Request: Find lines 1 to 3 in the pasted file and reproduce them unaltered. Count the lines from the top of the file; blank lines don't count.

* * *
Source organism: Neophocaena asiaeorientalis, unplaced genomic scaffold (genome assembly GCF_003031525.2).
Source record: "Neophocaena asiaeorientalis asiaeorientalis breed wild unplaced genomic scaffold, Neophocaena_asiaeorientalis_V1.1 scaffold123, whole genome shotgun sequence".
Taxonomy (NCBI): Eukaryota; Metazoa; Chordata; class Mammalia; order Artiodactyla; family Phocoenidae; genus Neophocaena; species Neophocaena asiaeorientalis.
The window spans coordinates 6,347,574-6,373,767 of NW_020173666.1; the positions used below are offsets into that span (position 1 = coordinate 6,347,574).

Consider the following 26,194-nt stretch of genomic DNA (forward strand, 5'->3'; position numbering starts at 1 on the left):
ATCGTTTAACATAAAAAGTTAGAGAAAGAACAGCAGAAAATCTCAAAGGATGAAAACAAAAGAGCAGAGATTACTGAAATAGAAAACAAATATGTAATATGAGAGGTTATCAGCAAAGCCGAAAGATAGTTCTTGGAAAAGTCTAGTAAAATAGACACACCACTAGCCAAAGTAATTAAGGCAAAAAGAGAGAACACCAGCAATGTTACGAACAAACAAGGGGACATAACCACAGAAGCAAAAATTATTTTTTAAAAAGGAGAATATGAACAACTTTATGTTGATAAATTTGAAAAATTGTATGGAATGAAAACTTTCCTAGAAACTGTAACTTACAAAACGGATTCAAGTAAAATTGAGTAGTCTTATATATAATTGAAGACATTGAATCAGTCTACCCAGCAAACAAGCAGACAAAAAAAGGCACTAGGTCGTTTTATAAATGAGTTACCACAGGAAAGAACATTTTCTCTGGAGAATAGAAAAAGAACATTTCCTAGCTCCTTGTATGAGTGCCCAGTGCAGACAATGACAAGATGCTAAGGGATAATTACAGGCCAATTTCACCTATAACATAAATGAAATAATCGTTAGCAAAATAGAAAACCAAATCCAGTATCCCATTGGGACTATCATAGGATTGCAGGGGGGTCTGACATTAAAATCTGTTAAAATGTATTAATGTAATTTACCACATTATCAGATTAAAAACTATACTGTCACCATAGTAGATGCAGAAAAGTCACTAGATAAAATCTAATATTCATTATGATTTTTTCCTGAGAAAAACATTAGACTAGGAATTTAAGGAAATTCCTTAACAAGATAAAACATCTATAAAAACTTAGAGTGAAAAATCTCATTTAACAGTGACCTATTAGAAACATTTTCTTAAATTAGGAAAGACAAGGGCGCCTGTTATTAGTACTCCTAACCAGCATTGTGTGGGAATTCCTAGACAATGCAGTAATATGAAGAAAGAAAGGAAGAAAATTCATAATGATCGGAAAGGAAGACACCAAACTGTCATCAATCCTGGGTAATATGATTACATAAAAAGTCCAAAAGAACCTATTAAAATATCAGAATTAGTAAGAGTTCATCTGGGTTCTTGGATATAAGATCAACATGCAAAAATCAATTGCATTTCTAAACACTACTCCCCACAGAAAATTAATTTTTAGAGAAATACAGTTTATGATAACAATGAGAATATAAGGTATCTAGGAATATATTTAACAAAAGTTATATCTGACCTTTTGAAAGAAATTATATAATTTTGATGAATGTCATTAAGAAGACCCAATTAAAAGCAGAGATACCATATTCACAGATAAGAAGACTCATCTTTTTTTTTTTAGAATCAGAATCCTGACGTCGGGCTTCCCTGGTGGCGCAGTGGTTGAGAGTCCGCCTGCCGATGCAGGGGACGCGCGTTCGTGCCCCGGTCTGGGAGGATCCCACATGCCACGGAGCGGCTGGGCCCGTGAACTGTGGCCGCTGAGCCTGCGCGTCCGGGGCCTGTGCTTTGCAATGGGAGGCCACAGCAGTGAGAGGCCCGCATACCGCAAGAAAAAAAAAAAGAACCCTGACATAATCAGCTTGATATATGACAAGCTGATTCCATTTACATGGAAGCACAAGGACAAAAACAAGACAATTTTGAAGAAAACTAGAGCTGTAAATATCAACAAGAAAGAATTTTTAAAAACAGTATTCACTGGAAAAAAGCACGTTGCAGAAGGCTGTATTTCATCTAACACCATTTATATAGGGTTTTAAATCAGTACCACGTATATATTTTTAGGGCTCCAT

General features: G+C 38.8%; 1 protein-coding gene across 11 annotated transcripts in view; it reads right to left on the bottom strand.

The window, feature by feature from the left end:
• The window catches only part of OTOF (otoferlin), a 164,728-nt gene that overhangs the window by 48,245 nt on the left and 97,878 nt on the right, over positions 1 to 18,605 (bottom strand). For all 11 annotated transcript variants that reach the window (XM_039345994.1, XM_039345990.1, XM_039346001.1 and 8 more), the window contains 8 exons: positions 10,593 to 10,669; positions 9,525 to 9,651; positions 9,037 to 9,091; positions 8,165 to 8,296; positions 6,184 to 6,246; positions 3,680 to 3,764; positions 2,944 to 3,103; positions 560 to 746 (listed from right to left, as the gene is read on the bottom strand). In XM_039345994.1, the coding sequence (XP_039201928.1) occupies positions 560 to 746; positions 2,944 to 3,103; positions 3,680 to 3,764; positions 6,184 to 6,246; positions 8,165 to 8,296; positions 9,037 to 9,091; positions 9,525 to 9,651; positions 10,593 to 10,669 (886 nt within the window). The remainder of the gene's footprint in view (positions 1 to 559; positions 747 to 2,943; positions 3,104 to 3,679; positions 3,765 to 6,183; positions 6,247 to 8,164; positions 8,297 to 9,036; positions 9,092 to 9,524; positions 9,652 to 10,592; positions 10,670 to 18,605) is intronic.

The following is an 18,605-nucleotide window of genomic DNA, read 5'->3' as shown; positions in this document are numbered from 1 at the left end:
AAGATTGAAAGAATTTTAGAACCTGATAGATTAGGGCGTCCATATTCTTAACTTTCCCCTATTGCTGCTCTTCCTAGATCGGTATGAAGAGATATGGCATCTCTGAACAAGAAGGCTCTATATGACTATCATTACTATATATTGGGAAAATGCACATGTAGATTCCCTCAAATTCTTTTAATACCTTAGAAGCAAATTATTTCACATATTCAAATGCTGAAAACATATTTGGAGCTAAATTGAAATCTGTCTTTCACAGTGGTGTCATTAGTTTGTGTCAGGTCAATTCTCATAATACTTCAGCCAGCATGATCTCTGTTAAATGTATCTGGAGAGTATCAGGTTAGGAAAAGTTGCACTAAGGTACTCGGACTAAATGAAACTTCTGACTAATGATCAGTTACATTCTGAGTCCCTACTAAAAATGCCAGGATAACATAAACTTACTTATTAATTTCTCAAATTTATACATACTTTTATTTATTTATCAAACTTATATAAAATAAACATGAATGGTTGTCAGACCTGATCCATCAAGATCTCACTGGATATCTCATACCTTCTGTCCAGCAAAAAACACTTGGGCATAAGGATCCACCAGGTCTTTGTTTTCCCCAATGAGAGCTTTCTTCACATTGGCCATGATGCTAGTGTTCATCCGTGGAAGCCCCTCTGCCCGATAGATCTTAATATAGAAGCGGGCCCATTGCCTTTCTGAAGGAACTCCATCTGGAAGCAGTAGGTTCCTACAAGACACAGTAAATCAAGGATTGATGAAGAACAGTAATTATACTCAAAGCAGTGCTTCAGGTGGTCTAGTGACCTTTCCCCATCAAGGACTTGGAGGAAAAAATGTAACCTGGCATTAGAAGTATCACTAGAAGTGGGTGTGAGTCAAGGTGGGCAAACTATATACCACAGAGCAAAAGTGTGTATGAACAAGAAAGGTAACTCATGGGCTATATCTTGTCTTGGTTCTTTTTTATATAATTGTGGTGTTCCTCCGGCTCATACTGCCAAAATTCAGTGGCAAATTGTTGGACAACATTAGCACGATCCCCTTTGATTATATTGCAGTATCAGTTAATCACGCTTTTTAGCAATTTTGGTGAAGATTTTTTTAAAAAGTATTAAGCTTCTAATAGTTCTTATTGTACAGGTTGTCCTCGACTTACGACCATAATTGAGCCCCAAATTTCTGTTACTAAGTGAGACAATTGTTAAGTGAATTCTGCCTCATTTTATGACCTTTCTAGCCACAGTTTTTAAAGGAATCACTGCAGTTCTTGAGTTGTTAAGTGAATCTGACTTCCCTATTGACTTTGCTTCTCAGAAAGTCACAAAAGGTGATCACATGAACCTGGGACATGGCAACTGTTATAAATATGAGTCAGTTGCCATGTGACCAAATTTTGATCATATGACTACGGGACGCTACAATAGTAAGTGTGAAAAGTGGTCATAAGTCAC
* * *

Source organism: Neophocaena asiaeorientalis, unplaced genomic scaffold (genome assembly GCF_003031525.2).
Source record: "Neophocaena asiaeorientalis asiaeorientalis breed wild unplaced genomic scaffold, Neophocaena_asiaeorientalis_V1.1 scaffold123, whole genome shotgun sequence".
Taxonomy (NCBI): Eukaryota; Metazoa; Chordata; class Mammalia; order Artiodactyla; family Phocoenidae; genus Neophocaena; species Neophocaena asiaeorientalis.